Martin stayed there for three years.

“It was the best decision I ever made professionally and personally,” she said. “I grew exponentially being on camera consistently every day. I covered three straight national championships, three straight SEC championships, a Final Four, a College World Series, multiple first-round draft picks in the NFL, and even the first overall pick in MLB.”

Martin said it was an incredible ride with a lot of national sports exposure and experience.

“I genuinely believe that having small market experience is crucial for young journalists,” she said.

From there, Martin took the job at 11Alive, WXIA-TV in Atlanta where much is expected daily.

“I am never not busy at work, especially in a sports market like Atlanta,” she said. “I’m always either live on location, turning a feature story, aiming to break sports news, anchoring shows, or working on long-form projects.”

Martin hosts a 30-minute sports show every Sunday called “Sports Extra,” featuring several guests who have in-depth conversations about sports teams in the market.

“Traditionally, it has been radio personalities, former athletes and beat writers in the market,” she said. “This year, I’ve started to push the show a step further and get coaches, current athletes and general managers on to keep the rotation of guests exciting.”

She also created her own podcast called “Married to the Game,” for which she “interviews coaches’ and athletes’ wives to show the side of sports the average fan never gets to hear from.”

“I am a football coach’s wife,” she said, “so it is easy for me to be empathetic towards the difficult, but an incredible lifestyle that comes with that.”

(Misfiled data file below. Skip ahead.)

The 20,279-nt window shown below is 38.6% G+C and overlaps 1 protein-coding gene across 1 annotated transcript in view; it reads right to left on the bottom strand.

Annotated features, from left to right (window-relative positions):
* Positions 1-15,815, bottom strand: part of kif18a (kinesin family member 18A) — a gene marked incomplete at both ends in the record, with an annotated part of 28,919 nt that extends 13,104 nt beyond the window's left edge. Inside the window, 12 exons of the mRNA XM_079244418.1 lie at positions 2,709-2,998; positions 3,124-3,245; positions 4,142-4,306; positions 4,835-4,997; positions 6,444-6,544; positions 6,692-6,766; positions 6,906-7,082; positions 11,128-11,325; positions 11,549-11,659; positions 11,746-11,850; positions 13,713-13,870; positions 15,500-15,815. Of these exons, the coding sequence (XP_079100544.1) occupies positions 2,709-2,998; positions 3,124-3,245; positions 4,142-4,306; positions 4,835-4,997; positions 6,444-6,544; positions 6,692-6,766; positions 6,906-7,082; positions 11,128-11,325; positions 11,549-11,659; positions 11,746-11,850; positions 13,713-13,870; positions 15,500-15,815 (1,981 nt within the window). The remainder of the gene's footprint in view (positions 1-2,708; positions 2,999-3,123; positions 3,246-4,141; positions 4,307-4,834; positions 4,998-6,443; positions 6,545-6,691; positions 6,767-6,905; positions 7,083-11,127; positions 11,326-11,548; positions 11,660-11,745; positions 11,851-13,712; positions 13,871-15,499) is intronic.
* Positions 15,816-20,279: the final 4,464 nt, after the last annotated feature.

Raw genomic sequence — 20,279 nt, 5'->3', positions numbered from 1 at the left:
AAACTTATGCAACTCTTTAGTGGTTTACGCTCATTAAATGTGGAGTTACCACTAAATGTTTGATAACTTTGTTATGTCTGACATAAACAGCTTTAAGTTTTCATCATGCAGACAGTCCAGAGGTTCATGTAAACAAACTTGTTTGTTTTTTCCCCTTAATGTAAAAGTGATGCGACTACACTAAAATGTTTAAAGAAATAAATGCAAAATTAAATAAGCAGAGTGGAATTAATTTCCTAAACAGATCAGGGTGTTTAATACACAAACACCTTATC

Martin said challenges in her industry include traveling a lot for work, and many companies don’t pay beginning journalists well compared to the long hours they put in. She often works until midnight or later and on holidays. Free weekends are rare in sports, she said.

Her advice to other industry professionals: Find what makes you unique and use that to your advantage.

“Find your own voice,” she said. “Oftentimes, when you’re just getting started as a journalist, you try to replicate what someone else is doing or has done. The moment you find your own voice is when you can start honing in on your craft and pushing yourself to new heights professionally.”

Tip #2: Jump out of your comfort zone often.

“It only helps you become more well-rounded as a journalist,” she said. “Don’t take yourself too seriously. I am as passionate as they come when it comes to sports journalism, and I truly hope that’s evident by you watching even two minutes of my work, but I am incredibly blessed to do this every day.

“It’s a lot of work. I’ve worked incredibly hard to get to where I am and where I know I’m going. But I’m talking about sports and meeting incredible people every day. This job is rewarding and fun, and I hope you remember that, especially when it gets hard.”

Her advice to students: Throw yourself at every opportunity that arises in college.

“That also means not putting yourself in one box when it comes to journalism,” she said. “Bosses want to know you can do it all these days. The more people you can connect with and show that you’re driven and eager to learn, the better off you are when it comes to getting a job.”

Another tip for students is: Always be willing to take criticism.